The Little Brooklyn Guard Station.
This iconic cabin in the Snowy Range is a place that you need to experience. I stayed at this cabin twice this winter and here are a few things that might help you plan a weekend there.
- Book the cabin early. You can book it up to 6 months in advance, if you’re looking to reserve it for a special day then it might be worth it to get up at midnight to make your reservation. I’m not joking. Currently renting the cabin costs $40.00 per night. I did learn that if you change your reservation recereation.gov you’ll get hooked you up with a big fat fee even if it’s still months in advance. I want to say the fee $50.00 so beware of that little extra fee.
- The cabin has 1 futon, 1 set of bunk beds, and 3 single beds. Say hello to the “hobbit bed”–fun for kids and that’s about it unless you want to make an epic bunk bed fort, which we did (of course!).
- The cabin description on recreation.gov isn’t completely up to date. As of a few weeks ago there is no refrigerator or gas heating. Neither of which are a problem. If you go during the winter let nature be your fridge. If you go during the summer pack along a cooler and sufficient ice. The cabin does have a wood burning stove which can reach sauna-like temperatures, you won’t be cold in this cabin once you get that stove fired up.
- There are mice in this cabin, so keep it clean and pack your food up well, especially at night.
- Be prepared to ski or snowshoe in from October to the end of May. When we went a few weeks ago, I dropped Al and the kids off near the turn off to the Mountain Meadows Cabins and then parked the car at the Green Rock trailhead and skied up from there to meet them. It worked out great, especially if you’re heading in with kiddos who might be good on skis or snowshoes for just a mile or two.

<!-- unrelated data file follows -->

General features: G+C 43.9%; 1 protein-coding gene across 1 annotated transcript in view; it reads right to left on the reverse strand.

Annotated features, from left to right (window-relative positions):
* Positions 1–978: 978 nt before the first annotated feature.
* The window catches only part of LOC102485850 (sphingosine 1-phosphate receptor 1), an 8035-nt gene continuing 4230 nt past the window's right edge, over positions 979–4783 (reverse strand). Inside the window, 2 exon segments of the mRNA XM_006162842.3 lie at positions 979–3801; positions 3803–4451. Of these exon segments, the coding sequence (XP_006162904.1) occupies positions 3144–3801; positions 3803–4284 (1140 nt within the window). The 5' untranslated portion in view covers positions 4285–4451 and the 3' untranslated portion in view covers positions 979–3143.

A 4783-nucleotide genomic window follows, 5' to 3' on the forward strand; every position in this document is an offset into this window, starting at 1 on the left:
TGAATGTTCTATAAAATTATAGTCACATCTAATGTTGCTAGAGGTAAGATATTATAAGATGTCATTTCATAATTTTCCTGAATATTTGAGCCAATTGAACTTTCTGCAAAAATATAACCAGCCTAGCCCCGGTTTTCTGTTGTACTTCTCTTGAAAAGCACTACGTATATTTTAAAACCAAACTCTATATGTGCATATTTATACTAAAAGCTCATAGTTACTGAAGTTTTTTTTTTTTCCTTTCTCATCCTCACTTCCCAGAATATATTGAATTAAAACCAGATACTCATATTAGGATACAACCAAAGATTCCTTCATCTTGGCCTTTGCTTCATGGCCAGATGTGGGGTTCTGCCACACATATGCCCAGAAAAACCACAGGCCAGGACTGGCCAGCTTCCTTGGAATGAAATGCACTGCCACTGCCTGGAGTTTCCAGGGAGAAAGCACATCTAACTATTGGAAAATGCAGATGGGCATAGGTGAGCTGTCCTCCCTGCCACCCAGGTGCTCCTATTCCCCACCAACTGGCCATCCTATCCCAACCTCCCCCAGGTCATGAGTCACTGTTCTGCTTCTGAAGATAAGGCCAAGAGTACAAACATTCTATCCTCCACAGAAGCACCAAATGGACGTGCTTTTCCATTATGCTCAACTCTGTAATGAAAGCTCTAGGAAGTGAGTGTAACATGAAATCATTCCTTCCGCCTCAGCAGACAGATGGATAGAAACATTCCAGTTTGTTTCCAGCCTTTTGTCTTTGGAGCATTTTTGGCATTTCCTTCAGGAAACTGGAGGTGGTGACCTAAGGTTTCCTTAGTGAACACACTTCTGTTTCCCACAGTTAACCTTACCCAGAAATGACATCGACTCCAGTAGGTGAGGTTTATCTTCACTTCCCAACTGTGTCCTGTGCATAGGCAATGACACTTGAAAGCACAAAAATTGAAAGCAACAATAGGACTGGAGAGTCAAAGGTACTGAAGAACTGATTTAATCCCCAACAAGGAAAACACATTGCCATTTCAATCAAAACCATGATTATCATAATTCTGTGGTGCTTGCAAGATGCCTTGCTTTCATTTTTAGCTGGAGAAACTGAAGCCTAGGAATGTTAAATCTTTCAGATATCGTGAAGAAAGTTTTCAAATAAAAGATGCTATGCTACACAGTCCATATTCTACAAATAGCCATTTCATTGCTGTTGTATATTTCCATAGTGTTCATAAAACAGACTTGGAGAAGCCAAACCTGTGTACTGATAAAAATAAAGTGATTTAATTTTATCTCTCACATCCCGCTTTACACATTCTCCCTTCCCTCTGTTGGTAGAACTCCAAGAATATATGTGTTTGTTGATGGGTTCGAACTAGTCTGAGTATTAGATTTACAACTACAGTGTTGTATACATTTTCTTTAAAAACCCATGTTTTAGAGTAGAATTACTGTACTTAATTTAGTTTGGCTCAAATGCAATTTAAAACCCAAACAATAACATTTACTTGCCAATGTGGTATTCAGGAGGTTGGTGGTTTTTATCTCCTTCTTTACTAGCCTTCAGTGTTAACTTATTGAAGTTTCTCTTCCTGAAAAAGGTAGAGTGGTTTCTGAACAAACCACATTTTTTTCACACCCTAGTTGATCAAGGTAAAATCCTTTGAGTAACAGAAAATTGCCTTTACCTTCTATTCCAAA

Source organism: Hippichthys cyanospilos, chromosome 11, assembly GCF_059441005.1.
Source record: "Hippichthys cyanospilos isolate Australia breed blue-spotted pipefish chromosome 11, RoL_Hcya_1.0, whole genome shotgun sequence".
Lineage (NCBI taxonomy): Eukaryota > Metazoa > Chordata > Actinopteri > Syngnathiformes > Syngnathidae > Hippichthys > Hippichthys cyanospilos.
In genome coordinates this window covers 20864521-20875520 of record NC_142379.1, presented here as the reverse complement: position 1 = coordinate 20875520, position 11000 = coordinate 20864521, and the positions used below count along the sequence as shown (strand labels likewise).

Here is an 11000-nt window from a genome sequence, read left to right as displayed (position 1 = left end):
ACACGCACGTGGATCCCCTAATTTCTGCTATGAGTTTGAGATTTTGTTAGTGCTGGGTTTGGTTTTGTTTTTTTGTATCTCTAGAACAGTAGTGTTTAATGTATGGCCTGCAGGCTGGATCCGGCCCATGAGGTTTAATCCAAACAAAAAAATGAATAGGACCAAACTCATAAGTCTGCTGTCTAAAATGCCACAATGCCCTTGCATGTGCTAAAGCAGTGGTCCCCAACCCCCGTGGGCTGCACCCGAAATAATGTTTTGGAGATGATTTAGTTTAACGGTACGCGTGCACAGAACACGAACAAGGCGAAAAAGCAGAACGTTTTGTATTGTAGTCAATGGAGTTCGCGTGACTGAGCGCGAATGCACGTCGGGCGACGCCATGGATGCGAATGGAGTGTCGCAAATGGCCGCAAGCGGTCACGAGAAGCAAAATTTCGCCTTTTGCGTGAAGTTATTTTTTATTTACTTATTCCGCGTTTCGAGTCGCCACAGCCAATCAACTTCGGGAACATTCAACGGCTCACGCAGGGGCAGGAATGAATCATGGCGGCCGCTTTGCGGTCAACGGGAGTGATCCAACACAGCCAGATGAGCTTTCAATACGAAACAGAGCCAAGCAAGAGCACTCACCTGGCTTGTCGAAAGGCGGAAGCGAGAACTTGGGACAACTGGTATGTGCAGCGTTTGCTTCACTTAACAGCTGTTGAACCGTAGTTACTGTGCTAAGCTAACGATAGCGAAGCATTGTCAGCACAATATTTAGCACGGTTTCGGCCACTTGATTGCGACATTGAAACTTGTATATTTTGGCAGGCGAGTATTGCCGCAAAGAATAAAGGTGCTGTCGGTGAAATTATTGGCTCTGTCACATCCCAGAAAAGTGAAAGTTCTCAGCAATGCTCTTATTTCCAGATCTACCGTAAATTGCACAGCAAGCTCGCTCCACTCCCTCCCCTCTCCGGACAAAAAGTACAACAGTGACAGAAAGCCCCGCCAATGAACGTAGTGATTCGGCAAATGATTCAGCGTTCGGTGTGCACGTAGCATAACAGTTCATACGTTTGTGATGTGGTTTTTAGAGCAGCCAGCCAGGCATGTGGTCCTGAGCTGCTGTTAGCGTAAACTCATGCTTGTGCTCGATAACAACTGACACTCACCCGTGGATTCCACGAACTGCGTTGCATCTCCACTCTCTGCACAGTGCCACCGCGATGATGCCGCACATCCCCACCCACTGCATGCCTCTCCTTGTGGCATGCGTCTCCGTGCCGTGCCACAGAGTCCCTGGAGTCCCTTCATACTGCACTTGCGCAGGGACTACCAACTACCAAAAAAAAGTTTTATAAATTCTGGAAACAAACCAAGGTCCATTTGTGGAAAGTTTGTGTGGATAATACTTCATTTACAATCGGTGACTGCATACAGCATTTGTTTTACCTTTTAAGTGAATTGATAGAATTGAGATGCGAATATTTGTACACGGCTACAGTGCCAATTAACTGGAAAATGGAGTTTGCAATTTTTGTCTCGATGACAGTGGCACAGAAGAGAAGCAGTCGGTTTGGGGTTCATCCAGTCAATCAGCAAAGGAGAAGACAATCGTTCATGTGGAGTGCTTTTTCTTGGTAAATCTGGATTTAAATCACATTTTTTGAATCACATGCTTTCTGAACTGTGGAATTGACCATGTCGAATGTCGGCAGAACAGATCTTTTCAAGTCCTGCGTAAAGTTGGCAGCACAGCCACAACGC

- Bring a sled in the winter, a hammock, fishing pole and a good book in the summer. The sledding might be the best part about staying at the cabin. This place has the most scenic sledding ever.
- This cabin gets a lot of use and abuse, and I doubt that it’s high on the priority list for maintenance and upgrades. But it’s actually pretty clean–or was left clean the two times I’ve stayed there. I pack along sheets to cover the futon and beds, mostly because dogs are allowed in the cabin and I’m allergic to dogs so putting a buffer between me and any residual pet hair is a good thing. I also have a thing for cleanliness…so if you’re a neat freak or an allergy sufferer trust me, bring some sheets.
- This cabin has a nice supply of cookware, pots, pans, cooking and eating utensilss, plates, mugs etc. So there’s no need to pack that stuff in or drive it in if you head there in the summer. But don’t forget garbage bags, toilet paper, and matches. Fire starter is good to have in the winter too. Previous occupants are supposed to stock the wood pile but you might find yourself stuck with wet or no kindling.
- This cabin is not a place to go if you’re looking for peace and quiet in the winter. There is a lot of snowmobile traffic on the way to the cabin and around the cabin. For the most part, we like snowmobilers, they make a nice packed surface to ski on and most of them slow down and are courteous. But snowmobiles are noisy and there is a constant hum of snowmobiles in the area during daylight hours. If you’re looking for solitude and quiet go in May when there’s still enough snow to ski or snowshoe in but not much left for snowmobilers.
- Bring a hammock! I’m serious. The beams on the cabin’s porch are the perfect distance apart for a lazy nap in a hammock.